To complete my image, I asked Solveig to pull my hair up, freeing my neck. I intend to wear the shawl even if the colors may clash a bit.

The maid inspects her work one last time, then nods to herself. I cannot see for sure what I look like. I hope that Torran will like it.

Also, I apparently care what Torran thinks of my appearance. Huh. I should probably not let this get to my head. He is probably just being nice. It is not because he is polite, respectful, smart, knowledgeable, interesting, handsome and thoughtful that I should be interested.


I review the list of selected paintings and circle two of them to send to the special exhibit. Out of all the efforts I have made to evoke the Watcher with an image, these are the most convincing. It is just unfortunate that humans would feel distressed by it, and so they will be hidden from the mortal attendants in a separate pavilion. Such a bother. Besides those, I have one large battle scene as a centerpiece, quite a few landscapes, nightlife scenes, and portraits of vampires and mortals alike. In total, I pick my thirty best works in so many years, with the exception of the gift I sent Loth. I finish this and go over the guest list, realizing that I have no idea who those people are. As promised, no members of the Lancaster clans are invited. Serves them right. I finish setting up John’s future living quarters when a knock on the door makes me put my pen down. Solveig walks up and lets Torran in.

He takes in my appearance and smiles brightly. I am inexplicably proud as I stand and curtsey, a gesture he politely returns with a short bow.

“You look ravishing, Ariane.”

Yaaaaaaa of course I do! Alright Ari, calm down.

“Thank you for your kind words. You don’t look so bad yourself.”

Torran is a bit on the strict side with a grey coat over white shirt and trousers. Wearing white is a statement for us, as the smallest droplet of blood will leave a stain. It speaks of great control and trust in one’s abilities. For us, white never speaks of innocence, for none of us has clean hands.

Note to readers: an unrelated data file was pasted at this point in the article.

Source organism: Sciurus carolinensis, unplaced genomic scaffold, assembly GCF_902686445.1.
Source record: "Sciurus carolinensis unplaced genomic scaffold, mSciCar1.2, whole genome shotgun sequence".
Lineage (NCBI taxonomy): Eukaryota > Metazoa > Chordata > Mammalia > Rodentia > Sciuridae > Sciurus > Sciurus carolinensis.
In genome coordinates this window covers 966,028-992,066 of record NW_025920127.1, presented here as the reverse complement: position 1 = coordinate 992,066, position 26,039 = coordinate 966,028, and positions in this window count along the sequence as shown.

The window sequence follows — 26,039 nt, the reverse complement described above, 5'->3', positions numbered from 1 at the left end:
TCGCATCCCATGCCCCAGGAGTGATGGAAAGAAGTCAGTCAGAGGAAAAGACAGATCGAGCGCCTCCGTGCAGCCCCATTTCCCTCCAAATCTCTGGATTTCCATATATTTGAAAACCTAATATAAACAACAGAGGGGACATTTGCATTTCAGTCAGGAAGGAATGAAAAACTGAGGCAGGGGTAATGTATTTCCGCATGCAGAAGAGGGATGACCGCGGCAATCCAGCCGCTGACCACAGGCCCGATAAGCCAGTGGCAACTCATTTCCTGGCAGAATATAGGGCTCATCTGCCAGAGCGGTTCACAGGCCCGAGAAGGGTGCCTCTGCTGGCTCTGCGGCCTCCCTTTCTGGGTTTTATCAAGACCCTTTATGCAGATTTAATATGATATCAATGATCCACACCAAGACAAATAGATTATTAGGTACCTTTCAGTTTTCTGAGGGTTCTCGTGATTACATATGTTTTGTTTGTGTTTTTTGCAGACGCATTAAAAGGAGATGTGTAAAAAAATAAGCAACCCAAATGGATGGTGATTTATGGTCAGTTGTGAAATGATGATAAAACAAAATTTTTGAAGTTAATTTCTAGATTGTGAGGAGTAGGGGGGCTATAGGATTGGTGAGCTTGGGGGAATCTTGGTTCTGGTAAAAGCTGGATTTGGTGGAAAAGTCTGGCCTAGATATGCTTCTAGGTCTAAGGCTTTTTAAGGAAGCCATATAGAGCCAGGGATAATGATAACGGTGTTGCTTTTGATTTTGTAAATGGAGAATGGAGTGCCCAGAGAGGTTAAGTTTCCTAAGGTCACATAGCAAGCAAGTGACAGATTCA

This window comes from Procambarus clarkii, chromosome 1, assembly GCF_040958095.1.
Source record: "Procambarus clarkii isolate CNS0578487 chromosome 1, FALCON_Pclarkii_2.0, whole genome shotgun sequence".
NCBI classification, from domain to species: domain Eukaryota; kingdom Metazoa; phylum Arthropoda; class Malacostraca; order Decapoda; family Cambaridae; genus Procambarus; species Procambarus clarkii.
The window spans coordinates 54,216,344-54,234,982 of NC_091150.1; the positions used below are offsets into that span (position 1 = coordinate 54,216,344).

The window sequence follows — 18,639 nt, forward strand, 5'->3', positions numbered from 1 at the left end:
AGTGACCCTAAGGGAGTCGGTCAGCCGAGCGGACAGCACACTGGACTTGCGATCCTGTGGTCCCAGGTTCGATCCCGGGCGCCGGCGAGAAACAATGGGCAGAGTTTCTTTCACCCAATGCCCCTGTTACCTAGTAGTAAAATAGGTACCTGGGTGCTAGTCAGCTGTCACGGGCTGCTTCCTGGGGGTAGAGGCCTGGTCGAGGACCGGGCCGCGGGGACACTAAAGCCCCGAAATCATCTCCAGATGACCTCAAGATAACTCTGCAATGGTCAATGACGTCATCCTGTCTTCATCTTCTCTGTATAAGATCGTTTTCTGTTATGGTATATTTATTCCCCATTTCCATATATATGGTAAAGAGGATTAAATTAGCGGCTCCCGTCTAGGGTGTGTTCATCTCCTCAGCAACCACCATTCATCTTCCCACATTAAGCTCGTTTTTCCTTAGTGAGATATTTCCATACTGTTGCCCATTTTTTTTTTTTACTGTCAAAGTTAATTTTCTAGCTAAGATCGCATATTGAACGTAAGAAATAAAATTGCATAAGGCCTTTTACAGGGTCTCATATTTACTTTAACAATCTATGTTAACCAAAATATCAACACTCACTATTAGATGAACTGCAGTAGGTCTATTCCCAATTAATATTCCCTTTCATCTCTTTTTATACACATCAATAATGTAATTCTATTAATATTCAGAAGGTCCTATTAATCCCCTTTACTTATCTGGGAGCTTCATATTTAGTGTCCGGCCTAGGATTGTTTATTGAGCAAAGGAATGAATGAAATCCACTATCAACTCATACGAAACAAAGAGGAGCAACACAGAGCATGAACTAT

Nor would we pretend to.

Torran chuckles at my words and offers me his arm, which I take, relishing the feeling of solidity he gives off. We make our way down and out to a waiting carriage. As a true gentleman, he holds the door for me and pretends to help me up, then follows. I get a whiff of his scent as he passes by. It is the same cold spice as the rest of us, with a touch of something earthy, like midnight on a mountain.

“How are the preparations for your ball of the debutantes?” he asks.

“Pah, don’t mention it!”

I start by complaining about staff being disturbed by my innocent painting of the godlike entity that breached the barriers between the worlds and unleashed a plague upon mankind for its own obscure amusement, then talk shortly about Loth who got me started on painting, then of Bingle and yesterday’s meeting. When I ask Torran if he ever witnessed something similar, his answer surprises me.

“In fact, I have. We have several theories about their existence, the most common one being that they have the blood of powerful entities who use them as sources of entertainment, or who simply gave them their traits. We call them godlings. I personally came across a godling of love, a century ago.”

“It must have been horrible.”

“Not exactly. As you have surmised, powerful emotions are something we crave and the godlings cause them by their very existence. The whole love triangle, misunderstandings and brooding part I could have done without, however.”

“You must be correct about them being a source of feelings. I have rarely been as annoyed as when Bingle was around. Has anyone tried to conduct experiments on them?”

“Likely, though not recently. As I mentioned, they are discussed among those with an interest in the unfathomable. Theories abound yet only one thing is certain. No one captured or killed one on purpose, then lived to tell the tale. My theory is that they can die, but only from characters inside of their own stories.”